• Intervene in the case, in which case the government becomes the primary plaintiff, or
  • Decline to intervene, in which case the relator must decide whether to proceed without the government knowing that, if the case is successful, the government will still receive most of the money recovered.

The Qui Tam Claims Dismissal Controversy

There’s a third, much rarer, option: under Section 3730(c)(2)(A) of the FCA, the government may seek to have a qui tam lawsuit dismissed if it believes the suit doesn’t serve its interests. Historically, the DOJ has been reluctant to exercise its dismissal powers. However, in January 2018, then DOJ Civil Fraud Section director Michael Granston issued an internal memorandum instructing US attorneys to be more aggressive in exercising their Section 3730(c)(2)(A) powers.2 For a list of the seven kinds of qui tam cases targeted for dismissal, see the September 2020 G2 Intelligence article, “Granston Memo Whistleblower Dismissals May Be Tougher than DOJ Thought.”3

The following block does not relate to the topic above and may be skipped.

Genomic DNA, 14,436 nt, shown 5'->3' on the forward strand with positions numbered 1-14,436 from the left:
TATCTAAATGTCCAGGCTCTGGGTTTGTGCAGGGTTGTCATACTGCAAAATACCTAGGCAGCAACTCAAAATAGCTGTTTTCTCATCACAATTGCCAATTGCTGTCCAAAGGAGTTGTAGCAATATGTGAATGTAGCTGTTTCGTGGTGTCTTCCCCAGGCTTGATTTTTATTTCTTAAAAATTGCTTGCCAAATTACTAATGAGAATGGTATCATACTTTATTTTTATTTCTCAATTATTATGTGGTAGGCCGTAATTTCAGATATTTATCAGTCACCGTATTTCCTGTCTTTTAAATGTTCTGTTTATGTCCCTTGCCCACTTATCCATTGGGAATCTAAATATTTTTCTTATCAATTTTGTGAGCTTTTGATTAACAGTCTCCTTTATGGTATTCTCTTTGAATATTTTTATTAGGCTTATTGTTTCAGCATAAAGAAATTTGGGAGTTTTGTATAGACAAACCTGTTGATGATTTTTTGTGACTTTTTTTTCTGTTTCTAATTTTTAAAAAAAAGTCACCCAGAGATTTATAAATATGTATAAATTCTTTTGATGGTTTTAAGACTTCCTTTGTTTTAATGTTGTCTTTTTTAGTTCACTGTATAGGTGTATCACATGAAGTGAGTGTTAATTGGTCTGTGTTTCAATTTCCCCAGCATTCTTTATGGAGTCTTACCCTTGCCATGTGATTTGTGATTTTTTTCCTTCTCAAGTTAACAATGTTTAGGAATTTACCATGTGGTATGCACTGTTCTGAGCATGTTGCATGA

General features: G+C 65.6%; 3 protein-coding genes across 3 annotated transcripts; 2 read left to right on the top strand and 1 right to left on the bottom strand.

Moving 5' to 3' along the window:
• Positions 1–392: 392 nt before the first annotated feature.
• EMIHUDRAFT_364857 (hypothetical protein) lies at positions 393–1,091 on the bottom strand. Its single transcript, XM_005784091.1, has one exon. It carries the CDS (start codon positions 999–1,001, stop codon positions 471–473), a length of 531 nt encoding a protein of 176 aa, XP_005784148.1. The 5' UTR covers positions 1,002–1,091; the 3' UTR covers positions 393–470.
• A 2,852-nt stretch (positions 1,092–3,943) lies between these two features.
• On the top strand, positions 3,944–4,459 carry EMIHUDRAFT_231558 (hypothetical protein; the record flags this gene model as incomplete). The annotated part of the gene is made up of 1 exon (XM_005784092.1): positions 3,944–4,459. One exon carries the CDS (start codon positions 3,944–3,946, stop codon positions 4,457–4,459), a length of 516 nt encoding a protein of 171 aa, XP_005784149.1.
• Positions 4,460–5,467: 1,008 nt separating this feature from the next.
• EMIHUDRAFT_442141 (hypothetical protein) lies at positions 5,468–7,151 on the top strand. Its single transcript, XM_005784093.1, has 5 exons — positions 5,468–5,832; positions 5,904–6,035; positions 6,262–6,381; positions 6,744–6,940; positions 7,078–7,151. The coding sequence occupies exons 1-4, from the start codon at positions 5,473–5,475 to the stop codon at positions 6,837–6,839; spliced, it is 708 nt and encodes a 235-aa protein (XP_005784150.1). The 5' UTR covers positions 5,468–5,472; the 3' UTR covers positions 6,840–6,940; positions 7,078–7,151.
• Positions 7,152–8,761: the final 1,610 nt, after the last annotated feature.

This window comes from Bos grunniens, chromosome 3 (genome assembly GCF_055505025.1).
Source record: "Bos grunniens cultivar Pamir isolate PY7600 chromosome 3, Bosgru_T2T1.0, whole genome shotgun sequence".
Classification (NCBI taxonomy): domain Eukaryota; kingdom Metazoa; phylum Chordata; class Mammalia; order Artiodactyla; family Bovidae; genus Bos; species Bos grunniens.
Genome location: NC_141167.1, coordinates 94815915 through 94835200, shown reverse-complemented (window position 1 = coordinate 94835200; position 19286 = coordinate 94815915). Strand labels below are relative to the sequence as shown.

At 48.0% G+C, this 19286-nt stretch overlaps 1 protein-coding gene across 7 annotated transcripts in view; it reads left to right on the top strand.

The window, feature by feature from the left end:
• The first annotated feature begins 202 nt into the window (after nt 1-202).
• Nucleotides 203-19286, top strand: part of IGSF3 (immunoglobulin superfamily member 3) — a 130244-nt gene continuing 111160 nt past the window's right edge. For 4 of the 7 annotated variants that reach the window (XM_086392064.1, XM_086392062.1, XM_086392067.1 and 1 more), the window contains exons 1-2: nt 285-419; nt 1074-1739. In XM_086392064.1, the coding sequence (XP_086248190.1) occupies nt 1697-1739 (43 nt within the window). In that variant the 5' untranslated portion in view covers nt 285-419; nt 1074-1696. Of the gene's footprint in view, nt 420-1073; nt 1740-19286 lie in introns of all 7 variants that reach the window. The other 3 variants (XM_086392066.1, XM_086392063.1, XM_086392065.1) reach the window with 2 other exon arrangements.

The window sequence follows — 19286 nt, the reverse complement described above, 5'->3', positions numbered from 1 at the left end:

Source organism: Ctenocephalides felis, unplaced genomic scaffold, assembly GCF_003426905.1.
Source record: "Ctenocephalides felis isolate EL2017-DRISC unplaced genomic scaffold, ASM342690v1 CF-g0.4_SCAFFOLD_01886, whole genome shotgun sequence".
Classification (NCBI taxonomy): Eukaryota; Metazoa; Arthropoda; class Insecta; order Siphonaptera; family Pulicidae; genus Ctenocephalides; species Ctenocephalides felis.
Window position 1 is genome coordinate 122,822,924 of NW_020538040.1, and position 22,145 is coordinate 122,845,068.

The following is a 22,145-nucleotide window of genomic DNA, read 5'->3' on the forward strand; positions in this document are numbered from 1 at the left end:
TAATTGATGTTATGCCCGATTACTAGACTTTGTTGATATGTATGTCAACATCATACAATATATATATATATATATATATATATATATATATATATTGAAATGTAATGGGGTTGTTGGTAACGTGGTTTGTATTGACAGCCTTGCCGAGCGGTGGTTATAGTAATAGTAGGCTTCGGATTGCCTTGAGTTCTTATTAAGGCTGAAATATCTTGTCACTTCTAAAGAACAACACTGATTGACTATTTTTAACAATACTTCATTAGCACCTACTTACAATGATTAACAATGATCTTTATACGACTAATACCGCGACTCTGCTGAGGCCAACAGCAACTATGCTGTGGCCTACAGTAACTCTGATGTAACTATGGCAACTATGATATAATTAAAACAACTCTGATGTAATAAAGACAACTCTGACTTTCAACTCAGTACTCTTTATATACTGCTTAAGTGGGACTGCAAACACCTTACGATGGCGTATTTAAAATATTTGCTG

Courts have split on how much leeway the DOJ actually has to get cases dismissed. It’s to resolve this controversy that SCOTUS accepted the Polansky case.4

The Polansky Case

The case began when a physician working for a hospital billing firm filed a qui tam suit accusing his employer of enabling clients to falsely bill Medicare for outpatient services at higher-reimbursing inpatient rates. The case remained under seal for two years before the DOJ finally decided not to intervene; at that point, the physician went forward and served onerous demands for documents and deposition testimony on the DOJ and billing company. After five years of discovery, the DOJ decided that enough was enough and asked the court to dismiss the case.